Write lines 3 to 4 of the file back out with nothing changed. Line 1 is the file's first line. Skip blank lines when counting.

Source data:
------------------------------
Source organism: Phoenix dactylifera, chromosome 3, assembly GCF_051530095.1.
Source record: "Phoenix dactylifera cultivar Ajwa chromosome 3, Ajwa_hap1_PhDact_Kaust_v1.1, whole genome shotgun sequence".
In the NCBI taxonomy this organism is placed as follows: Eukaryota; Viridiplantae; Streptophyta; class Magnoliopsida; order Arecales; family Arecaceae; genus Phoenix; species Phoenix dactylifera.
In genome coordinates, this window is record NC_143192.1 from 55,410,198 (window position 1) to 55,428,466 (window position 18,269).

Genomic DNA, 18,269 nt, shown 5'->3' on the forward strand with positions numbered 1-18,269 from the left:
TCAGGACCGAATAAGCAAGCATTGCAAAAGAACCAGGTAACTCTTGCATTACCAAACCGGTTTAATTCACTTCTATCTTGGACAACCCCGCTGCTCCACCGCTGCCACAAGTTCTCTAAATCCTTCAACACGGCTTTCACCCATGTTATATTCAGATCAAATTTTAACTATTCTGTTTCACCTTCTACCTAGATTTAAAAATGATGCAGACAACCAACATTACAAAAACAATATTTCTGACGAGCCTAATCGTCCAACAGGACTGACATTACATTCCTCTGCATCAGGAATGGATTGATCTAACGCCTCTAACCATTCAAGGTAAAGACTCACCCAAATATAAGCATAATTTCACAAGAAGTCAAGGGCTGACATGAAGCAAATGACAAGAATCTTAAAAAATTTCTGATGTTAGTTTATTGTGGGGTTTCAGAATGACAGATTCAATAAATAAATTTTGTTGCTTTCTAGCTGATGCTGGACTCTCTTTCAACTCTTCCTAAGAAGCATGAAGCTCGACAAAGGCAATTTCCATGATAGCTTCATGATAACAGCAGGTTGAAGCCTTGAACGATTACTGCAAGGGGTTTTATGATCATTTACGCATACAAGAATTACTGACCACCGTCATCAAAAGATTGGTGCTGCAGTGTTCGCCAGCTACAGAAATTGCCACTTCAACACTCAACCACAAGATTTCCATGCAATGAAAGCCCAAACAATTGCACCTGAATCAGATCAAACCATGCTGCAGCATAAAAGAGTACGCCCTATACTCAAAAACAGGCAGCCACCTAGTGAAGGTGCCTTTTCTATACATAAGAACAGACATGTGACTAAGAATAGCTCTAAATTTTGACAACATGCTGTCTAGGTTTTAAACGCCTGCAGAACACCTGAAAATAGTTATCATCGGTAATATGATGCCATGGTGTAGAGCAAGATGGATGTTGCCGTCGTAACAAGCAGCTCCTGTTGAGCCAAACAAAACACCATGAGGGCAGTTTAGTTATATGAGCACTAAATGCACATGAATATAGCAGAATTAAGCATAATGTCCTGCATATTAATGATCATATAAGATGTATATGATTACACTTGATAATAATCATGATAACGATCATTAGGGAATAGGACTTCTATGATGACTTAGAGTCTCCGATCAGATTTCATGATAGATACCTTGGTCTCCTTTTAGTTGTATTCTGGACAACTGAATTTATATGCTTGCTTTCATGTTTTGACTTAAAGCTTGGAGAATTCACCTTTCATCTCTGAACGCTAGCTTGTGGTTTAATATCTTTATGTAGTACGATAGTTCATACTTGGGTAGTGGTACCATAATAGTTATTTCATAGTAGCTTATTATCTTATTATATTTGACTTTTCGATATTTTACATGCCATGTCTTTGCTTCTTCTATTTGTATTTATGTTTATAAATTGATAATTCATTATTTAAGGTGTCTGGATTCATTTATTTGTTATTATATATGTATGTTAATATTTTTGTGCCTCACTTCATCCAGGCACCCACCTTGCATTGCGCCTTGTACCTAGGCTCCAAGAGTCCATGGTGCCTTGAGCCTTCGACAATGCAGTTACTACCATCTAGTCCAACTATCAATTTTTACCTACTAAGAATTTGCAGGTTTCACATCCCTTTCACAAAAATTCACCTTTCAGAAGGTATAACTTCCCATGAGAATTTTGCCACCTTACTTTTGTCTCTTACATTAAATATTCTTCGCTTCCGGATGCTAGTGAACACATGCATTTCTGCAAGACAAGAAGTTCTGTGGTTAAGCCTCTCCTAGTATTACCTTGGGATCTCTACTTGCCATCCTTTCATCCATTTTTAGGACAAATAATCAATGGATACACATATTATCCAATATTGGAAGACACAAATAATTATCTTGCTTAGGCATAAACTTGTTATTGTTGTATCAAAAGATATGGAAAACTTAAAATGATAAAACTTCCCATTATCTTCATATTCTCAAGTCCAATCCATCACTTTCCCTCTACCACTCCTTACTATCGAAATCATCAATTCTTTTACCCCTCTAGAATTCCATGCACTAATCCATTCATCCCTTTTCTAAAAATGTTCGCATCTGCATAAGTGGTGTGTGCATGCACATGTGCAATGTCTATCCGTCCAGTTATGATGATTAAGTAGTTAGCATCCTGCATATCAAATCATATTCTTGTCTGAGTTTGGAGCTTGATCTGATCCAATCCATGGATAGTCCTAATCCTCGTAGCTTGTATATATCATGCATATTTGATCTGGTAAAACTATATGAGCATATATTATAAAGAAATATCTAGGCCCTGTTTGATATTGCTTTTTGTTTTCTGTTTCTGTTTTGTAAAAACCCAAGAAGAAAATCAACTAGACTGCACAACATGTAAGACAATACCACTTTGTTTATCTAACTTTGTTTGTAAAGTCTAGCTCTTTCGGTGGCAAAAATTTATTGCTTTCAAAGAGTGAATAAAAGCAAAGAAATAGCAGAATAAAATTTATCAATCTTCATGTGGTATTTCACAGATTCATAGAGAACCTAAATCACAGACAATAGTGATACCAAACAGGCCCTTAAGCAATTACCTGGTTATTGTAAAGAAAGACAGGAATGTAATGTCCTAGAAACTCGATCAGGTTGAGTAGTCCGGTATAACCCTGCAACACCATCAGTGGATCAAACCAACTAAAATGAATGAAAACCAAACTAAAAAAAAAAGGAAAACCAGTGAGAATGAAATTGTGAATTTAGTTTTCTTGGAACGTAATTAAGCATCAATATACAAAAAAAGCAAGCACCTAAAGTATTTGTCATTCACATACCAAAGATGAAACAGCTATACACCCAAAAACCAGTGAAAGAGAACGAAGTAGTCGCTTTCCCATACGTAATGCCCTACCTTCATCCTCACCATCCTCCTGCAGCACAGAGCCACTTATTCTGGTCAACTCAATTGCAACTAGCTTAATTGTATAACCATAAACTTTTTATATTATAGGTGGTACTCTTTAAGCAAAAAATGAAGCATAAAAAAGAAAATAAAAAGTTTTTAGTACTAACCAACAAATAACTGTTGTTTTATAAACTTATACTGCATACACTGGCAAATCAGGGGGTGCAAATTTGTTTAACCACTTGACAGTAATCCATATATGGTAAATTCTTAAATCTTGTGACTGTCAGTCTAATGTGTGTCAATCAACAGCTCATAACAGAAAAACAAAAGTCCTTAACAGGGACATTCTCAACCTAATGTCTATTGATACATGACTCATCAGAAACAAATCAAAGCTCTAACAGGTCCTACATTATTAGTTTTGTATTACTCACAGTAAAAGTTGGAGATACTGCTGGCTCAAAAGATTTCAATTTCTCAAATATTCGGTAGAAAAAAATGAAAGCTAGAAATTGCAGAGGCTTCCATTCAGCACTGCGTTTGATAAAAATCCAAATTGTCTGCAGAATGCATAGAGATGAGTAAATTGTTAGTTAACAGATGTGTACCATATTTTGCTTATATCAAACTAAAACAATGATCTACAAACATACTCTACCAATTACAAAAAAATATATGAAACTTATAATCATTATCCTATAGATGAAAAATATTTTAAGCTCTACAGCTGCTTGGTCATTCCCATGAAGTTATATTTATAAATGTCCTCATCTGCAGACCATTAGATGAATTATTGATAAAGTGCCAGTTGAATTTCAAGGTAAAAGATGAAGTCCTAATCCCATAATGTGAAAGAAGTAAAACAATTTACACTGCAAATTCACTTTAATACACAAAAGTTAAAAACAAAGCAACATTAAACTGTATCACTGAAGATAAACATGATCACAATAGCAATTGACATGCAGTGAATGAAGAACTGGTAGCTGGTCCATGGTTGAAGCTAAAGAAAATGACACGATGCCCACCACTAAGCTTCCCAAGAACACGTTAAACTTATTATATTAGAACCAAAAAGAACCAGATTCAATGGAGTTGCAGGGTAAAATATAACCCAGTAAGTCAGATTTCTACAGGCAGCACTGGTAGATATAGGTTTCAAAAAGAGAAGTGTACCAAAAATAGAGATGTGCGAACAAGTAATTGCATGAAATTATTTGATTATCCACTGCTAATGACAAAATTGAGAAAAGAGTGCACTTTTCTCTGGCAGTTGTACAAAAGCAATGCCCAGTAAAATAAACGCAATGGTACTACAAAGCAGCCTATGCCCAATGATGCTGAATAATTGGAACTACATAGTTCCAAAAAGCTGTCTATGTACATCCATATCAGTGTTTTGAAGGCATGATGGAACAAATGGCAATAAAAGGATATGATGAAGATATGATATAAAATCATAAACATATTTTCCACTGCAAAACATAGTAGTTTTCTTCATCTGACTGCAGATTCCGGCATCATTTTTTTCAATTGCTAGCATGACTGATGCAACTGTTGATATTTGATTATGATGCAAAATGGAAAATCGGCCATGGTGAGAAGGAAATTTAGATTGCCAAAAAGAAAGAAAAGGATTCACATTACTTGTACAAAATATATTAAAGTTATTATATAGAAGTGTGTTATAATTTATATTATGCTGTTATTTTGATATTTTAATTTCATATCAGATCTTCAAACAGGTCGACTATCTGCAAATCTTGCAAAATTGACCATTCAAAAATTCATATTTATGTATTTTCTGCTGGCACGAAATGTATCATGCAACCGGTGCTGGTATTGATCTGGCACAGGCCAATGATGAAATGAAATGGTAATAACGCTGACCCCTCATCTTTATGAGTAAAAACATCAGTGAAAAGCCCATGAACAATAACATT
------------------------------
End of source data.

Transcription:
In the NCBI taxonomy this organism is placed as follows: Eukaryota; Viridiplantae; Streptophyta; class Magnoliopsida; order Arecales; family Arecaceae; genus Phoenix; species Phoenix dactylifera.
In genome coordinates, this window is record NC_143192.1 from 55,410,198 (window position 1) to 55,428,466 (window position 18,269).